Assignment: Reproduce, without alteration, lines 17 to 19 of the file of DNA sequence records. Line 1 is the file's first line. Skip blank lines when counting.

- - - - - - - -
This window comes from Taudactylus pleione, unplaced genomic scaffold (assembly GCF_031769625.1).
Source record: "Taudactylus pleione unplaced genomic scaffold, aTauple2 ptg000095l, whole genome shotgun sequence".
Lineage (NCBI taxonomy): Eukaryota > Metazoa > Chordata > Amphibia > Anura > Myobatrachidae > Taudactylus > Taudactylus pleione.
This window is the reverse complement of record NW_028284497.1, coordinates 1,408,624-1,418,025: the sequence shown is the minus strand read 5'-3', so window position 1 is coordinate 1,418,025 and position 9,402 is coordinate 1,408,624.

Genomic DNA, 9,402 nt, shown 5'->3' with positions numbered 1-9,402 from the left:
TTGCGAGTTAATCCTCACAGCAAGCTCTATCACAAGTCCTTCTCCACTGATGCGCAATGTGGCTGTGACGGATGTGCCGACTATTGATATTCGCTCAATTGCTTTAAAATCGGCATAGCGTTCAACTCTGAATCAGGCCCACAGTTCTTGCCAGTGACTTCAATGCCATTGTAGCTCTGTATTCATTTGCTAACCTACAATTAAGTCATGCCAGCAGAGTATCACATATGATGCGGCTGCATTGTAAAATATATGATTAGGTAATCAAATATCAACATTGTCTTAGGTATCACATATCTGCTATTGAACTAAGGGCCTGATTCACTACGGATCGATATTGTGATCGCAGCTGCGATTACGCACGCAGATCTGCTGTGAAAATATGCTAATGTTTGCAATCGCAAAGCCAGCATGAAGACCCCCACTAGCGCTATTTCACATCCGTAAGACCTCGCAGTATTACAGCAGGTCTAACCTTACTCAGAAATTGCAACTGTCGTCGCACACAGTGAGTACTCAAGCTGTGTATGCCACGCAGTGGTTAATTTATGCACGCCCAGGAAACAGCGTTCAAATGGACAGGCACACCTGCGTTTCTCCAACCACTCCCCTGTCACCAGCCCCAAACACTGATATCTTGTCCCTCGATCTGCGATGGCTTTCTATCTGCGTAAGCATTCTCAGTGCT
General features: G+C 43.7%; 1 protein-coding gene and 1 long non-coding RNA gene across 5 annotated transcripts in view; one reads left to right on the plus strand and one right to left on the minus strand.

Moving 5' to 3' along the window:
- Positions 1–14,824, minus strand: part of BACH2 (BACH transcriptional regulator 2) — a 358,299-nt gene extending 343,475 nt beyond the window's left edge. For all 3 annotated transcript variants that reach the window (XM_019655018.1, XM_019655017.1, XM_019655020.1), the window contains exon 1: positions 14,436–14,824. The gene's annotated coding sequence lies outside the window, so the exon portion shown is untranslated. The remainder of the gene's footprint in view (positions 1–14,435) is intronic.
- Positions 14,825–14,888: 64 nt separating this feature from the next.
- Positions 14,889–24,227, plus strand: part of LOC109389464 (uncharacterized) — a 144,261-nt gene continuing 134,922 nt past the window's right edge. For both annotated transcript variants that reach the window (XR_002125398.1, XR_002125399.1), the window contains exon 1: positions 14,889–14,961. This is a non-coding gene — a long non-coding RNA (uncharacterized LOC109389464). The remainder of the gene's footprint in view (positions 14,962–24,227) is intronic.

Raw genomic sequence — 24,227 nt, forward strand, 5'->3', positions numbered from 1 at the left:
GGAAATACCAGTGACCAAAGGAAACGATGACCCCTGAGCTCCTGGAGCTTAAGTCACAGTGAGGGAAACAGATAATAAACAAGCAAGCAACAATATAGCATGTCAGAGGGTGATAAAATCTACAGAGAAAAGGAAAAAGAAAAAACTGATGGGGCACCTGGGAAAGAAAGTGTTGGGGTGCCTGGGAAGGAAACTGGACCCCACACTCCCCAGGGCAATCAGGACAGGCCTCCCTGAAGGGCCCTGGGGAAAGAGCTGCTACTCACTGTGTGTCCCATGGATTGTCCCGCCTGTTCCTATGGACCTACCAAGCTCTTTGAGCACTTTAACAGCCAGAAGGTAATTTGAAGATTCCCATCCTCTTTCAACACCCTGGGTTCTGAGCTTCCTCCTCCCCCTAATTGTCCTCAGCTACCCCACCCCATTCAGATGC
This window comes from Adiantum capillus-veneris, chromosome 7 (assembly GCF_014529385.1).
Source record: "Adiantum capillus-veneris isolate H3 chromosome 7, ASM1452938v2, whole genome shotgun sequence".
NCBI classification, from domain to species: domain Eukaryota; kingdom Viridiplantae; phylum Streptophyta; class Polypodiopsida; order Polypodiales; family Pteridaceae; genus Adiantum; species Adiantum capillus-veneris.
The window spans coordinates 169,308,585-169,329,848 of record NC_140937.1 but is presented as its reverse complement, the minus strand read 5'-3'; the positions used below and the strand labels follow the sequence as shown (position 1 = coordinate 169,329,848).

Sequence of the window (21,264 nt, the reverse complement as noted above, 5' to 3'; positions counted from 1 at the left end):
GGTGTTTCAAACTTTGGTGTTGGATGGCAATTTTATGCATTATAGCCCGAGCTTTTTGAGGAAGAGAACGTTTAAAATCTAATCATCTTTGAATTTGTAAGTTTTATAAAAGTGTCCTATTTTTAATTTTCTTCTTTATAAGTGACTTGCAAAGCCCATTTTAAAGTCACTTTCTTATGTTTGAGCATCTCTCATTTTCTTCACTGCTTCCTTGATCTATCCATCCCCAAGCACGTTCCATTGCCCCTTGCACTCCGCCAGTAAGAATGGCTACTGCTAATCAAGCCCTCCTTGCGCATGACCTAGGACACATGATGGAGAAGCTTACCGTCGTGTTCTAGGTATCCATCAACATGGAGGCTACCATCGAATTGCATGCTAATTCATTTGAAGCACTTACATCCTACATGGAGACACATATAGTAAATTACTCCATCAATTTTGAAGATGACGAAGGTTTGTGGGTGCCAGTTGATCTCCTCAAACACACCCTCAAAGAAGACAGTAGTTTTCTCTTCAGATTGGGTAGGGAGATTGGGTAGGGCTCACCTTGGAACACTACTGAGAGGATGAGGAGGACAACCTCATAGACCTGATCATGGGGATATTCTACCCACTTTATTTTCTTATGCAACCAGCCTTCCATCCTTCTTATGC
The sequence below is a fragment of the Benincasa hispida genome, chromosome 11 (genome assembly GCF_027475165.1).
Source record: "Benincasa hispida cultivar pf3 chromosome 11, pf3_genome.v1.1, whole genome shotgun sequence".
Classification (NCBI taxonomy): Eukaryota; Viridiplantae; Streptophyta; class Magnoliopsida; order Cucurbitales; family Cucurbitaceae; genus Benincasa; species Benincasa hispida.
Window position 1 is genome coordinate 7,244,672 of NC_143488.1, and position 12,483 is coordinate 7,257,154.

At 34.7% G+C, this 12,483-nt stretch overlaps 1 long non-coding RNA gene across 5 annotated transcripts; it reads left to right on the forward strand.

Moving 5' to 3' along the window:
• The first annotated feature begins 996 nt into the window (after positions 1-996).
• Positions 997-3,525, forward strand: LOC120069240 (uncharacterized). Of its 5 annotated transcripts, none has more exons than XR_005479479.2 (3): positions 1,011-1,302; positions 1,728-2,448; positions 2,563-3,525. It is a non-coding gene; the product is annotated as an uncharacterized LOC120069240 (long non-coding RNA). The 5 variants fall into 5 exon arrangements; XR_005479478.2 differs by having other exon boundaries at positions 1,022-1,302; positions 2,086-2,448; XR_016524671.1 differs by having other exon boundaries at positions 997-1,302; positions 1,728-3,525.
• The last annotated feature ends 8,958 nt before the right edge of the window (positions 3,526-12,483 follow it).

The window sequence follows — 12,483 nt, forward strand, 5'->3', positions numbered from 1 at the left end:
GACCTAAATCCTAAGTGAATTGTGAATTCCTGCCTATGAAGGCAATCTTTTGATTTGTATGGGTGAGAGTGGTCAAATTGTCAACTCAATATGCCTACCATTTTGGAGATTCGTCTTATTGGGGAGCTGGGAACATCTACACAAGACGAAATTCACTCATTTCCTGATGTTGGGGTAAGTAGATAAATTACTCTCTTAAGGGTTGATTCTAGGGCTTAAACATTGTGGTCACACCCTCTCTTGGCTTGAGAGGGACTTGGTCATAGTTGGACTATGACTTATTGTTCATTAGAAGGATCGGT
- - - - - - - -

The window spans coordinates 169,308,585-169,329,848 of record NC_140937.1 but is presented as its reverse complement, the minus strand read 5'-3'; the positions used below and the strand labels follow the sequence as shown (position 1 = coordinate 169,329,848).

Sequence of the window (21,264 nt, the reverse complement as noted above, 5' to 3'; positions counted from 1 at the left end):
GGTGTTTCAAACTTTGGTGTTGGATGGCAATTTTATGCATTATAGCCCGAGCTTTTTGAGGAAGAGAACGTTTAAAATCTAATCATCTTTGAATTTGTAAGTTTTATAAAAGTGTCCTATTTTTAATTTTCTTCTTTATAAGTGACTTGCAAAGCCCATTTTAAAGTCACTTTCTTATGTTTGAGCATCTCTCATTTTCTTCACTGCTTCCTTGATCTATCCATCCCCAAGCACGTTCCATTGCCCCTTGCACTCCGCCAGTAAGAATGGCTACTGCTAATCAAGCCCTCCTTGCGCATGACCTAGGACACATGATGGAGAAGCTTACCGTCGTGTTCTAGGTATCCATCAACATGGAGGCTACCATCGAATTGCATGCTAATTCATTTGAAGCACTTACATCCTACATGGAGACACATATAGTAAATTACTCCATCAATTTTGAAGATGACGAAGGTTTGTGGGTGCCAGTTGATCTCCTCAAACACACCCTCAAAGAAGACAGTAGTTTTCTCTTCAGATTGGGTAGGGAGATTGGGTAGGGCTCACCTTGGAACACTACTGAGAGGATGAGGAGGACAACCTCATAGACCTGATCATGGGGATATTCTACCCACTTTATTTTCTTATGCAACCAGCCTTCCATCCTTCTTATGC